French expression literally translated as "Each has their own taste." Often used as a way of saying you don't agree with someone else's tastes, as in "There's no accounting for tastes" or "De gustibus non est disputandum."

The first word is normally written chacun, though as it comes from chaque 'each' + un 'one', the spelling chaqu'un might be a correct variant, I don't know*. (Cf. quelqu'un 'someone'.)

The last word is goût 'taste'. The circumflex indicates the ghost of a departed S: the Latin root gust- appears in gusto, gustatory, disgust, and the phrase de gustibus non est disputandum 'there is nothing to be argued about in tastes'.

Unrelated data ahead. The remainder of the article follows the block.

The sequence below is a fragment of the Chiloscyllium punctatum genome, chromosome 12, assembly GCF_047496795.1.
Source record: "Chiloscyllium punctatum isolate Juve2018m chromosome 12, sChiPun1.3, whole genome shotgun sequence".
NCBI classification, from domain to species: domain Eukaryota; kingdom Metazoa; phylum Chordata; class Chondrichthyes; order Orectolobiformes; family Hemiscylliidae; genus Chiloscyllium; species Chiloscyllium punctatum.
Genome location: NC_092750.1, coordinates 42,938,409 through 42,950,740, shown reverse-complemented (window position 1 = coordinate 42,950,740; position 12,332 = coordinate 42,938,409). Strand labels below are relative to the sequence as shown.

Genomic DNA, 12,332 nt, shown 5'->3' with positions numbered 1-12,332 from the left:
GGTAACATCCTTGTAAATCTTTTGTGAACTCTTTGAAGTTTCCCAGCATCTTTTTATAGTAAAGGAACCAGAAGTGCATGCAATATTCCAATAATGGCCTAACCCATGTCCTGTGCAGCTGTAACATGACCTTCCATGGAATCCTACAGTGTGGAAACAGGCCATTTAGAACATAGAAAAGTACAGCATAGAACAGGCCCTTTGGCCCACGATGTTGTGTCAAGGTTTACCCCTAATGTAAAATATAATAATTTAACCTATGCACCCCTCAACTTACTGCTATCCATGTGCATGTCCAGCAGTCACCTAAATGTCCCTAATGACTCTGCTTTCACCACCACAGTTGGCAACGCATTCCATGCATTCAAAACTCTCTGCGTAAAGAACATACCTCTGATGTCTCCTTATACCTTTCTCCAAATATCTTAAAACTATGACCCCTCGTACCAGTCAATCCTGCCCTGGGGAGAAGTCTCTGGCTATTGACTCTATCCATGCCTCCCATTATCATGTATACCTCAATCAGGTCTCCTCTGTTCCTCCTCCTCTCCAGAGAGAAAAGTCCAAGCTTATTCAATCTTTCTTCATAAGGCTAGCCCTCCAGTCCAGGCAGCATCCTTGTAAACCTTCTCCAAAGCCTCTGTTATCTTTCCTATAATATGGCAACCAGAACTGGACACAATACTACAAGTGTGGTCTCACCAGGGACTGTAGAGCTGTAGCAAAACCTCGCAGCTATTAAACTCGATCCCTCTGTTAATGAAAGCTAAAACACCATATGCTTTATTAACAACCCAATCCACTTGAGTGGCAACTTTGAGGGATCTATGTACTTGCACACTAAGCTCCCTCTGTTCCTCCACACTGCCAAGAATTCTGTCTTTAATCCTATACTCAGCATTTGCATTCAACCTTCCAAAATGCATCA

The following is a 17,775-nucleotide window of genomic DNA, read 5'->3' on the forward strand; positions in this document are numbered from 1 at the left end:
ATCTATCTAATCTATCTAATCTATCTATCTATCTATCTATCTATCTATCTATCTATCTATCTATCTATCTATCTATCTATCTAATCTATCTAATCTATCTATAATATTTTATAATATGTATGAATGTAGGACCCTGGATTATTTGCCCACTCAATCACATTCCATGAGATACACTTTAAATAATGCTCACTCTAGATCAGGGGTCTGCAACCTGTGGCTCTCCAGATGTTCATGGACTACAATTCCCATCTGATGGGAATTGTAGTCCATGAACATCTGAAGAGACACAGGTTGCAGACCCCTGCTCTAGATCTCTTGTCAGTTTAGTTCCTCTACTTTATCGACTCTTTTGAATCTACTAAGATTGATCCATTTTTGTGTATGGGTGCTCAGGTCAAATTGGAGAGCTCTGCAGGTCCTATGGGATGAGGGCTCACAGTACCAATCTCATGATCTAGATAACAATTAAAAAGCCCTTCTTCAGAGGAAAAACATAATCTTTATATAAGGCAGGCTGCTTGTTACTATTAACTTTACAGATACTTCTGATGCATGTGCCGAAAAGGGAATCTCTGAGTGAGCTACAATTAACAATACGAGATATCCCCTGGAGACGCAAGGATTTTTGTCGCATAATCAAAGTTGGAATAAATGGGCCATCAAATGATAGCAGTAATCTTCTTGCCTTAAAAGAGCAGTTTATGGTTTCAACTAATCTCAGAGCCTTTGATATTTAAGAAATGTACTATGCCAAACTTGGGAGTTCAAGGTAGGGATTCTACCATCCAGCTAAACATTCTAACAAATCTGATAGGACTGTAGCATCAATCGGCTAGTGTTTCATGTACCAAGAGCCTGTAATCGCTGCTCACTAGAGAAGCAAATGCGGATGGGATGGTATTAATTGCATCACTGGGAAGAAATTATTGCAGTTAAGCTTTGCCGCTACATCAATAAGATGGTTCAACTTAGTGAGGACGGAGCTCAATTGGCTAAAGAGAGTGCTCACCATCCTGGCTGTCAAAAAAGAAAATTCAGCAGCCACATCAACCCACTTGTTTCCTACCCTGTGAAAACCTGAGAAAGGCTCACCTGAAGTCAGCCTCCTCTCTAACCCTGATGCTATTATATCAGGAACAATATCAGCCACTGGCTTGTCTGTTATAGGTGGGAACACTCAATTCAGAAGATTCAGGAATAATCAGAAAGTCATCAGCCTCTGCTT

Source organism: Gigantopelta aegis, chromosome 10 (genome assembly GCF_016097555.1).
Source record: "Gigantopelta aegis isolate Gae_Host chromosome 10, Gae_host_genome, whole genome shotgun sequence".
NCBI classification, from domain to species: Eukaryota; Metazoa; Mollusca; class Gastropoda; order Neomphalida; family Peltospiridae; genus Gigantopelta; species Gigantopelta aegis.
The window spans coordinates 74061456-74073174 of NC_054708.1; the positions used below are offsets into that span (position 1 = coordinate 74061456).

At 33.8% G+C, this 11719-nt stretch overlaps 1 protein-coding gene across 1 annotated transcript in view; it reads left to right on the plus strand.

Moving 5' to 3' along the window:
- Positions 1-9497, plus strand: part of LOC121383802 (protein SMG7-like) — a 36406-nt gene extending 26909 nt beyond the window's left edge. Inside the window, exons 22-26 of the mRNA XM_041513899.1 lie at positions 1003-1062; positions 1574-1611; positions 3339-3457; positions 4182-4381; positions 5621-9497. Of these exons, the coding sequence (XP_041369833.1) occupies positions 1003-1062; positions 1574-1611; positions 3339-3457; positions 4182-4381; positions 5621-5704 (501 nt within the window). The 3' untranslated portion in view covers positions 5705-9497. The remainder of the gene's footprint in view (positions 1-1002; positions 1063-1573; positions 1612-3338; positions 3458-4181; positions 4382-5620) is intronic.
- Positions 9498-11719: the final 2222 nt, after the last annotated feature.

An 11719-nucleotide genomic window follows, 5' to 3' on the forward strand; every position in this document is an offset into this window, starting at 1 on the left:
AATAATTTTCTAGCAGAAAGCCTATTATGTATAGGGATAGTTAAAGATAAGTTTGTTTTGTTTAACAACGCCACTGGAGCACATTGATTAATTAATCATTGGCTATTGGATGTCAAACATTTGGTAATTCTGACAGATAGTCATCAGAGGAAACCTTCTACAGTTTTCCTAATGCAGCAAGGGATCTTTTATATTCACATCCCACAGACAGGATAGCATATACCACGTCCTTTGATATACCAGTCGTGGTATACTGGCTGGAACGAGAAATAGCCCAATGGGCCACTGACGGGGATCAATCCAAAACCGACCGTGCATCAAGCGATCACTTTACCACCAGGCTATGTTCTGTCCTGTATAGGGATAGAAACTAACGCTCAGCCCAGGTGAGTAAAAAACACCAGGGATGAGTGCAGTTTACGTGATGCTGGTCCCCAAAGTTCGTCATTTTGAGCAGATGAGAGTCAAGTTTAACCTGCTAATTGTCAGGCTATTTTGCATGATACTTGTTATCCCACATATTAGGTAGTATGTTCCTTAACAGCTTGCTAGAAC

However, the common expression chacun à son goût is not French.

The French expression for this is chacun son goût, or à chacun son goût: 'to each their taste', rather than 'each to their taste'.

The part of me that wants to request a Title Edit for this has been overruled by the part that wants to show off its knowledge.

* Thanks to parmentier for confirming that it's not.

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